In the international market, Gold pared some losses after dipping more than 1 per cent earlier on Wednesday, helped by dovish comments from Federal Reserve Chair Jerome Powell, but bullion struggled for traction as elevated US Treasury yields dampened its allure as an inflation hedge.
Spot gold was down 0.4 per cent at $1,798.10 per ounce by 02:30 p.m. EST (1930 GMT), after dropping as much as 1.2 per cent earlier in the session.
US gold futures settled down 0.4 per cent at $1,797.90.
"Rising bond yields continue to weigh on the gold market. Gold has not found any path to a sustainable recovery even with talks about additional stimulus measures," said Phillip Streible, chief market strategist at Blue Line Futures in Chicago.
US benchmark 10-year Treasury yields touched 1.4 per cent for first time since February 2020. Rising yields tend to hurt bullion's appeal as an inflation hedge since they increase the opportunity cost of holding the metal.
Powell on Wednesday reiterated that US interest rates will remain low and the Fed will keep buying bonds to support the US economy.
In his testimony before the US Senate on Tuesday, Powell said monetary policy still needed to be accommodative, with economic recovery "uneven and far from complete."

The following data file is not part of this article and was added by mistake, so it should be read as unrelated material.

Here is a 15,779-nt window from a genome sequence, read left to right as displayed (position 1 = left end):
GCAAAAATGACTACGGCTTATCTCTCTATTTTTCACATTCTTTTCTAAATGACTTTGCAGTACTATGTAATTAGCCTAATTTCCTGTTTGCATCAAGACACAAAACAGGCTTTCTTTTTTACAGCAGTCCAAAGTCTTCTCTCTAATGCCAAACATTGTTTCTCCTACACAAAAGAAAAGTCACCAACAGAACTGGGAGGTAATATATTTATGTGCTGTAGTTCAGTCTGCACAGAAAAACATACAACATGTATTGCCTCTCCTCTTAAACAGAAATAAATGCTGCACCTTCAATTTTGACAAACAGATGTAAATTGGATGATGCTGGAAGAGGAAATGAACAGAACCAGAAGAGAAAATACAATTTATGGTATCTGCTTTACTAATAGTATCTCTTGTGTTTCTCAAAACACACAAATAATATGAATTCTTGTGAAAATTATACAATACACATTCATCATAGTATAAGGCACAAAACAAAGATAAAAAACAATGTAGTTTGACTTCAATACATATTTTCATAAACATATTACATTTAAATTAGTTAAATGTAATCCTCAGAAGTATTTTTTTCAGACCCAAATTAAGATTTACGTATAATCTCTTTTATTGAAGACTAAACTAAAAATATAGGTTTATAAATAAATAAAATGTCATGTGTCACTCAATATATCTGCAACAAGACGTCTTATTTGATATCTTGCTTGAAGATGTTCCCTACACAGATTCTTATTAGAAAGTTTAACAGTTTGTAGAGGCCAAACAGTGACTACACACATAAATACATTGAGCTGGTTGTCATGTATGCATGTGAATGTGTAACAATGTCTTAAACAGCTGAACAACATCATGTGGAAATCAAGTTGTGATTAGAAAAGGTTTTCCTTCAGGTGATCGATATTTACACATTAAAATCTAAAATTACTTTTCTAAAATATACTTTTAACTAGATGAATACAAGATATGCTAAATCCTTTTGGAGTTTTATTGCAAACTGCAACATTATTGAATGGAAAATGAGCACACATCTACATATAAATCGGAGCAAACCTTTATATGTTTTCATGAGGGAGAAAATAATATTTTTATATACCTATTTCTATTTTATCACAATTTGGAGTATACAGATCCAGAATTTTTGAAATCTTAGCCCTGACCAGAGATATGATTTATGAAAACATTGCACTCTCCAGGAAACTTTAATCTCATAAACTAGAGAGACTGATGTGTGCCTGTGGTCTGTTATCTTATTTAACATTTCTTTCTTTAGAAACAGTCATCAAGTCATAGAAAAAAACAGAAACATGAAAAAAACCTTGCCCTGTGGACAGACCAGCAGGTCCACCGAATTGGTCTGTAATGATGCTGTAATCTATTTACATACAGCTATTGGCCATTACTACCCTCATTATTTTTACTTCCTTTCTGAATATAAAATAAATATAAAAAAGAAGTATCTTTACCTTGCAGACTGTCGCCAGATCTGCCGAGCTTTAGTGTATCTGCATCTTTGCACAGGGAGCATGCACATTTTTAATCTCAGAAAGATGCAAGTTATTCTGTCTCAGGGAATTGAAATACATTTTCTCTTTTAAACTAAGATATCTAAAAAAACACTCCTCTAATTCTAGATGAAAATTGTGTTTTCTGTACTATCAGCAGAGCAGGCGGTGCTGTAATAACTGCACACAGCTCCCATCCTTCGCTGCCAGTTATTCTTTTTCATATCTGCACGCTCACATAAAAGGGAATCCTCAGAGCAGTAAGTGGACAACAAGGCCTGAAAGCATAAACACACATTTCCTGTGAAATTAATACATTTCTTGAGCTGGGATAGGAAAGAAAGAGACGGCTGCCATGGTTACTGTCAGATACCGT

"Over the last two days a very dovish and hence risk-friendly Powell has cheered the stock market which is bearish for USD and as such has given gold a little breathing space," said Tai Wong, a trader at investment bank BMO in New York.
Business Standard has always strived hard to provide up-to-date information and commentary on developments that are of interest to you and have wider political and economic implications for the country and the world. Your encouragement and constant feedback on how to improve our offering have only made our resolve and commitment to these ideals stronger. Even during these difficult times arising out of Covid-19, we continue to remain committed to keeping you informed and updated with credible news, authoritative views and incisive commentary on topical issues of relevance.
We, however, have a request.
As we battle the economic impact of the pandemic, we need your support even more, so that we can continue to offer you more quality content. Our subscription model has seen an encouraging response from many of you, who have subscribed to our online content. More subscription to our online content can only help us achieve the goals of offering you even better and more relevant content. We believe in free, fair and credible journalism. Your support through more subscriptions can help us practise the journalism to which we are committed.
Support quality journalism and subscribe to Business Standard.